posted by johndog at 6:08 PM on May 17, 2007


Good work in a technical sense and has even captured the right movements. It's just that it's a solution in search of a problem--the original strip is so well drawn that it doesn't need to be animated. Waterson's panels are so perfectly composed and timed that the intervening space between panels is filled in seamlessly.
posted by DU at 6:09 PM on May 17, 2007 [2 favorites]


Youtube comments continue to be the lowest form of communication ever. The very idea that a student film, though well done, could somehow not only pull Bill Watterson from his peaceful retirement but also convince him to do something he has explicitly stated would never, ever happen is more than mere wishful thinking.
posted by Mr.Encyclopedia at 6:16 PM on May 17, 2007


wow. i even liked the voice.

you know, Bill Watterson was against this type of thing, but fuck. I'm sick of seeing all those car stickers of Calvin peeing on things. I'm glad to see this and all the other loving tributes to Calvin and Hobbes on youtube.
posted by es_de_bah at 6:19 PM on May 17, 2007 [2 favorites]


That was just about perfect.
posted by squidfartz at 6:21 PM on May 17, 2007


tho, on review, I must agree with DU. Watterson was a master (maybe the master) of creating motion with sequential stills.
posted by es_de_bah at 6:22 PM on May 17, 2007


The animation was wonderful. The voice(s) drove me to despair.
posted by deCadmus at 6:27 PM on May 17, 2007


I have to disagree with the love-fest. I thought Calvin's mother was poorly drawn for one, and the script was much too Calvin-centric. The genius of the strip was how he played off the other characters. Here he comes off as a poor Dennis-the-Menace ripoff. And it may be a student project, but I was discouraged from ripping off other people's ideas as a student.
posted by rikschell at 6:38 PM on May 17, 2007


I like this take personally. CG is definitely the way to go here, definitely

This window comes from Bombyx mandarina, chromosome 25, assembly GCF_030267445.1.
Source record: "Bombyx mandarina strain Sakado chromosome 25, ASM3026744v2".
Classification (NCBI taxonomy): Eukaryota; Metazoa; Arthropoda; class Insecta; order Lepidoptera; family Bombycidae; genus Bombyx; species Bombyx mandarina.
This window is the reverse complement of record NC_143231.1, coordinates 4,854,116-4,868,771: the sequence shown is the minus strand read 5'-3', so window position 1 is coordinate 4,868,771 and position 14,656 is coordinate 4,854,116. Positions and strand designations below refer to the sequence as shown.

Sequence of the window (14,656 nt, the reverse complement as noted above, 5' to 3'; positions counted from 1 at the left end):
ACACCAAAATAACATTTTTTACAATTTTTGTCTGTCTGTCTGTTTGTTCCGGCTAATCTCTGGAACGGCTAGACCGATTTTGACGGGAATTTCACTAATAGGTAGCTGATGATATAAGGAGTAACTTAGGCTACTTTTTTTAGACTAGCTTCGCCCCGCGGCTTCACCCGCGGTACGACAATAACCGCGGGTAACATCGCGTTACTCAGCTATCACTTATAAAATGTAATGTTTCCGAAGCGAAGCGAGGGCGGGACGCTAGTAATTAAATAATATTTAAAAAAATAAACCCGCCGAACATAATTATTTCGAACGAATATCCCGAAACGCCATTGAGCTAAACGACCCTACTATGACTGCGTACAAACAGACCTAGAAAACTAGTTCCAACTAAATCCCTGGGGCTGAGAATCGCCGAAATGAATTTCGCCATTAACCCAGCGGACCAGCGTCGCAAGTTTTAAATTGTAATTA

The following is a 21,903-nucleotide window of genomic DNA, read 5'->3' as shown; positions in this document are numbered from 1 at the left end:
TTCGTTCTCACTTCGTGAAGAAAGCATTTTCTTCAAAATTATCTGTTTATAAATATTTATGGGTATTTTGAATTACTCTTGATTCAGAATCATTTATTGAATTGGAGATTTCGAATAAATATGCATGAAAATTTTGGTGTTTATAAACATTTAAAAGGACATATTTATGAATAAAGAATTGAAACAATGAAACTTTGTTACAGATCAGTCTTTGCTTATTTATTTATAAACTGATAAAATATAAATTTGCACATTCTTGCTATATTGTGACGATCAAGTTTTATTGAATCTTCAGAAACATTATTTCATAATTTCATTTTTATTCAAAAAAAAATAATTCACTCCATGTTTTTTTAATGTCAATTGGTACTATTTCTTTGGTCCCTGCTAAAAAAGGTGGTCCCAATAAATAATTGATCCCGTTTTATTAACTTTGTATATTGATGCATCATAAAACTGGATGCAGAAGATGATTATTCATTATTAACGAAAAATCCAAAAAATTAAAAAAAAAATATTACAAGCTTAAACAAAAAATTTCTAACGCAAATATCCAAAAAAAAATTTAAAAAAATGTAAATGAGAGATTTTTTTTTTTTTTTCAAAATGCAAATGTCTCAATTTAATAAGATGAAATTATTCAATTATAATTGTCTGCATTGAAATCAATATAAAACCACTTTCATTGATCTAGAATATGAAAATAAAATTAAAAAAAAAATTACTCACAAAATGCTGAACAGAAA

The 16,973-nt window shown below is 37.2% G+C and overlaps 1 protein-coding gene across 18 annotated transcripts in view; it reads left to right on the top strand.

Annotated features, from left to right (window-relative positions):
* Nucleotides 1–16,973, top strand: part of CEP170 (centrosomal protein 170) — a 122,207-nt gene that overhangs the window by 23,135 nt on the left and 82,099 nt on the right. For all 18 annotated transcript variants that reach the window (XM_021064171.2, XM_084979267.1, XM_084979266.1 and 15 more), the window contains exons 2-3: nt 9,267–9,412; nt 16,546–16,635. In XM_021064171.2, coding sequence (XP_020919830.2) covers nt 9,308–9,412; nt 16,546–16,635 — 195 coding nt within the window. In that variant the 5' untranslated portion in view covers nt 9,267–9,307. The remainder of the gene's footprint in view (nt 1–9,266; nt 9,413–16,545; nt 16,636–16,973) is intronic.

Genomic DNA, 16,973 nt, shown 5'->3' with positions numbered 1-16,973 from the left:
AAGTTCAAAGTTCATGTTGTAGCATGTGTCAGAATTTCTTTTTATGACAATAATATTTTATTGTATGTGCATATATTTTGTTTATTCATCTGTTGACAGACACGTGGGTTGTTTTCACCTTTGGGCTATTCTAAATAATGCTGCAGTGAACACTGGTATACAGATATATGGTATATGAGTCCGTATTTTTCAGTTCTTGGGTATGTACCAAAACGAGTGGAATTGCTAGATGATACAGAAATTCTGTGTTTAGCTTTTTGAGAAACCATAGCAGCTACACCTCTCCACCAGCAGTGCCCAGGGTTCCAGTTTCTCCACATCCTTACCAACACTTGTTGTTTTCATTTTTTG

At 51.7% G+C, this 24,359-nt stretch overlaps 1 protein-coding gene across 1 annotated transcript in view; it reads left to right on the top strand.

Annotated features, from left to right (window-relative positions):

posted by delmoi at 6:45 PM on May 17, 2007


Chagrin Falls Movie
Chagrin Falls follows the intersecting stories of two characters; a young, aspiring cartoonist named Jim and his personal hero, Calvin and Hobbes creator Bill Watterson.

After Jim finds nothing but rejection peddling his cartoons to local newspapers, he gets it into his head that he can find something- encouragement? advice? answers?- by seeking out Watterson in the reclusive artist's quiet suburban town.

Meanwhile, Watterson himself is living down his retirement in carefully maintained obscurity. But anymore, his days seem to be strangely lacking somehow...

Youth and age, fame and obscurity, art and cartoons; all these threads run parallel in Chagrin Falls, Ohio.
posted by geoff. at 6:50 PM on May 17, 2007


I thought this was adorable. As a student project it's quite impressive. I'm torn as to whether or not I actually wanna see a 'real' Calvin & Hobbes send up in the moving pictures medium, however.

For one thing, so far as I know, Watterson appears to have no interest in continuing the lives of his creation beyond what he's already done. He washed his hands of the whole matter at least a decade ago now. The part of me that still has hope for copyrights and protection of artists' works wants to respect and honor Watterson's wishes.

The reason I'm torn is cuz that part of me ain't all that big. There's a bigger part of me that says we've tried this copyright bullshit for about a century, and it just ain't workin.' When something like Calvin & Hobbes enters the social culture of humanity, it's wrong of the artist to deny the rest of us, and it's wrong to the work he created - it gets a life of its own and 'protecting' it does more harm than good - like not letting kids have sex with each other on their senior prom. IT'S THE SENIOR PROM! Let them fuck, for Christ's sake! What's wrong with the parents in this country? I don't understand it. Quit coddling your children when they're practically old enough to graduate, drink, drive, die in the military, and vote - let'em fuck. Sheesh. Besides chances are your perfect child has done far worse than fuck long before his/her senior prom and you may never know the truth, so catch up with reality and smell the fucking coffee.

...where was I?

Oh. And no matter how much work is put into it, there's no way you can take Calvin & Hobbes and put them on the movie screen. The medium chosen by Watterson was comic strips. You'd think it'd translate without a hitch but you'd be wrong. Charles Schultz did it with Peanuts. Fine. It was his thing if he wanted to do that, that's great. I loved the Christmas one and the Halloween one, but that's an out of the ordinary case. Anyone seen the Bloom County animated special? If you have you know what I mean. If you haven't, there's a reason you haven't. Cuz finding a copy of that now is more rare than a picture of Tom Cruise and Oprah Winfrey having sex on their senior prom. Berke Breathed probably scrounged up every copy he could find and burned them in effigy. God that was trite. I wanna poke my eyes out with sticks, just thinkin' about it.